Ask a Security Expert: Security Vendor Tackles Malware Attacks
Question: “What are you doing to prevent ransomware?”
– Kerry Grimes, Data Network Group, Inc.
Answer: Firstly, ransomware is a malware attack like any other malware attack.
It uses exploits and vulnerabilities to infect a device and then goes about infecting that device and encrypting files wherever it can.
Internet security vendors are paid by our customers to protect them, and we spend much of our time and effort in continually combatting and improving our defenses against all malware, including ransomware.
So to directly answer your question, we are doing all we can, all of the time, to improve our ability to prevent and defeat malware/ransomware and keep our customers’ devices from being compromised by any type of attack from the Internet.
This has meant that with the recent WannaCry and NotPetya attacks our customers were fully protected.
(By the way one could argue that NotPetya is not ransomware, as the files encrypted are not recoverable at all. Its aim was permanent malicious damage – not extortion.)
Ransomware is one of the biggest impact threats facing individuals and organizations.
So as with all IT Security, you need to look at what you can do to mitigate or to minimize the impact should you be infected.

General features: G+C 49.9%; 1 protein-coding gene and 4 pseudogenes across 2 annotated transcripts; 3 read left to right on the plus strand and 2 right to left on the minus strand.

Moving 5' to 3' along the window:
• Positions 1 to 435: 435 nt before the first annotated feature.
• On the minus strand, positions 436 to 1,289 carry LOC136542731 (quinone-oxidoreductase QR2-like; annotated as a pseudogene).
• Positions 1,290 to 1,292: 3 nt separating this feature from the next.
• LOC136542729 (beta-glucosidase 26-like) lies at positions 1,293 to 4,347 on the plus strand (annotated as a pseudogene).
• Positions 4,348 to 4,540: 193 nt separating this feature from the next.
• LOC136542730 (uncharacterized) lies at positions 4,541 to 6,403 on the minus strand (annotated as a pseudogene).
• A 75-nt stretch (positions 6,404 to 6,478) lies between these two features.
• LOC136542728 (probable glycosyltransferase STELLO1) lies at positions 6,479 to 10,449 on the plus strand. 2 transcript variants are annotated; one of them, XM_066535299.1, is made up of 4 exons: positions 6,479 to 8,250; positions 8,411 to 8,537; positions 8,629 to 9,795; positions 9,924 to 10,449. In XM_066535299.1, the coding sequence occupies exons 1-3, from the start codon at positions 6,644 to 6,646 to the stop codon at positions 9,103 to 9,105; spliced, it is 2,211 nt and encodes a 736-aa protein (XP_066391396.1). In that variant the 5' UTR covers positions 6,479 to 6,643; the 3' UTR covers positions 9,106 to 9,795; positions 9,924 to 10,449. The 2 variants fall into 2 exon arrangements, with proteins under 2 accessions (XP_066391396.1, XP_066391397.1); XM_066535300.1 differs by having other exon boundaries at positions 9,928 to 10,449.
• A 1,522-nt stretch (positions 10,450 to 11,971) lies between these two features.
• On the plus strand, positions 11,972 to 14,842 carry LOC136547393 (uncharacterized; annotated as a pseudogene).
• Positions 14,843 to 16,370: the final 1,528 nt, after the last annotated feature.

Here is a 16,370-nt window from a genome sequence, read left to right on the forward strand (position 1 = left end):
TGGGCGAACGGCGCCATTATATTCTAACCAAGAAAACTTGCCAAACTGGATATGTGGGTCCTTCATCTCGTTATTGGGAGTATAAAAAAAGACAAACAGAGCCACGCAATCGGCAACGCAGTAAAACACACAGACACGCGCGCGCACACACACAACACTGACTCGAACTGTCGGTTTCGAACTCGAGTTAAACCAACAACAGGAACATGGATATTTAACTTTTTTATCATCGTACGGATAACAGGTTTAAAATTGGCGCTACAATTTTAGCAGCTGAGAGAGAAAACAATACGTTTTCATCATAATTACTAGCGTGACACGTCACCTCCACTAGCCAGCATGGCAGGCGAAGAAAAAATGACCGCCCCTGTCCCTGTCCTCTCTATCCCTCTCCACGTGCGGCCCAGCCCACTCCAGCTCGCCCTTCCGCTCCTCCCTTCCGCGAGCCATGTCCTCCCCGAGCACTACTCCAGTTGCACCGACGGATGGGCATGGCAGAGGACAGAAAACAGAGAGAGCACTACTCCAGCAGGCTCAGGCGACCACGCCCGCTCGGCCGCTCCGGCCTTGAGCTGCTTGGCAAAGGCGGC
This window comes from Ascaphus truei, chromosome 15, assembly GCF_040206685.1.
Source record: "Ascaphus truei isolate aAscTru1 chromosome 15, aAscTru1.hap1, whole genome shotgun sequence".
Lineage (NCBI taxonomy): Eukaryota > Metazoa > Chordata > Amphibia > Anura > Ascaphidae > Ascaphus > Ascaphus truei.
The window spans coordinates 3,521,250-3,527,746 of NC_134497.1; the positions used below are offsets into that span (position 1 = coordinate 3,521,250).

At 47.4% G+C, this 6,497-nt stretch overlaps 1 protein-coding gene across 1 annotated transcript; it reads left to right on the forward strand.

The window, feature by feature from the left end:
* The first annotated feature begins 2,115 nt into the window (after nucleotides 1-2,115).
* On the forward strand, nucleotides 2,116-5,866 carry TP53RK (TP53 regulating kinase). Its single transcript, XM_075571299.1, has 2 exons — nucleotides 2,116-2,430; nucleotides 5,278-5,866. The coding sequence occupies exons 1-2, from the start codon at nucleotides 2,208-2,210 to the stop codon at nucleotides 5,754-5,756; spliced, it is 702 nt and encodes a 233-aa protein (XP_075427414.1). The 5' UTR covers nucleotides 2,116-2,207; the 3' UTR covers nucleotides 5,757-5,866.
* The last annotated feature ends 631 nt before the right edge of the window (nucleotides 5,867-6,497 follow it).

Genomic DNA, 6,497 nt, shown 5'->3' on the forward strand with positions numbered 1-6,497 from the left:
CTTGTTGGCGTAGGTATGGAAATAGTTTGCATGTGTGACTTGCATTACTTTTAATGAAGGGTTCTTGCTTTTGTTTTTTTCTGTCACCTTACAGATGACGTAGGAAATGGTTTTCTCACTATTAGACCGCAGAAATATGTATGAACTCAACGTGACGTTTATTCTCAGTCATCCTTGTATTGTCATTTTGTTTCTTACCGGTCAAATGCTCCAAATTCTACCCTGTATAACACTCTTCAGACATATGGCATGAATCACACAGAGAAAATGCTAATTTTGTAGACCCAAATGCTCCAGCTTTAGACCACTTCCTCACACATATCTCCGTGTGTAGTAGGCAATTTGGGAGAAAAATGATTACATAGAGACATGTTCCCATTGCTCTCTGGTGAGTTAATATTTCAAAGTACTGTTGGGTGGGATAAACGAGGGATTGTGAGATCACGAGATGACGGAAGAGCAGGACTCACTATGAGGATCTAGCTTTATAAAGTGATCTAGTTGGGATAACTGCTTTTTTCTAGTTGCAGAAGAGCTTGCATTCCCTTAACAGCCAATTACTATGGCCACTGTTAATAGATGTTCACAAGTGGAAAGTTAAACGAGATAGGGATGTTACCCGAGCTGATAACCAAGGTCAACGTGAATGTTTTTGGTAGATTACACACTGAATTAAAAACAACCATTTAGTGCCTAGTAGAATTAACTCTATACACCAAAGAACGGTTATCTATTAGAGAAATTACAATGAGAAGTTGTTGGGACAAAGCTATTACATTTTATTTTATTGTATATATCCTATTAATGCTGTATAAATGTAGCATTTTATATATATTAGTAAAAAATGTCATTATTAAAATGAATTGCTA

The stark reality is that these were not the first, nor will they be the last, ransomware attacks.
First and foremost, you need to have installed a reputable and effective anti-virus/anti-malware software (AV).
Established and recommended anti-malware solutions have earned their users’ trust and will prevent most ransomware from infecting devices by using multiple defenses at different attack stages.
We call this defense-in-depth strategy, Multi-Vector Protection.
For instance, preventing and blocking phishing sites and other malicious online destinations before any malicious files can reach your device.
Another example involves identifying malicious files as they start downloading, but before they execute, etc.
But beware of free AV security; while they cover the basics, in the end, you get the quality of defenses you pay for.
Additionally, regularly back up your data offline.
A good rule of thumb, especially with the constant rise of cyberattacks, is to bear in mind that ransomware can hit cloud-storage services and network drives, so creating a physical backup and keeping it in a secure location (not directly connected to your network) will ensure your files and data will be recoverable.
When critical systems are involved in an attack, you need to look at your Disaster Recovery/Business Continuity scenario.
If it’s a malicious attack intended to cripple or destroy your business, then that level of protection will need to be in place to ensure the impacts are minimized.
Always make sure you are practicing good computer habits and cyber hygiene.
While some attackers may use complex malware to achieve their goal, many cybercriminals are looking for an easy way in.
They are having great success through simple phishing emails or due to poor password management.
Disabling Macros in MSOffice, changing your secure passwords regularly; keeping your operating systems and software continuously up to date all reduce the attack surface hackers use.
Training users to hover over a link before clicking it, to make sure they know the true end destination; and not opening unexpected emails from friends or unknown senders are all good practices.
George Anderson is director of product marketing at Webroot.
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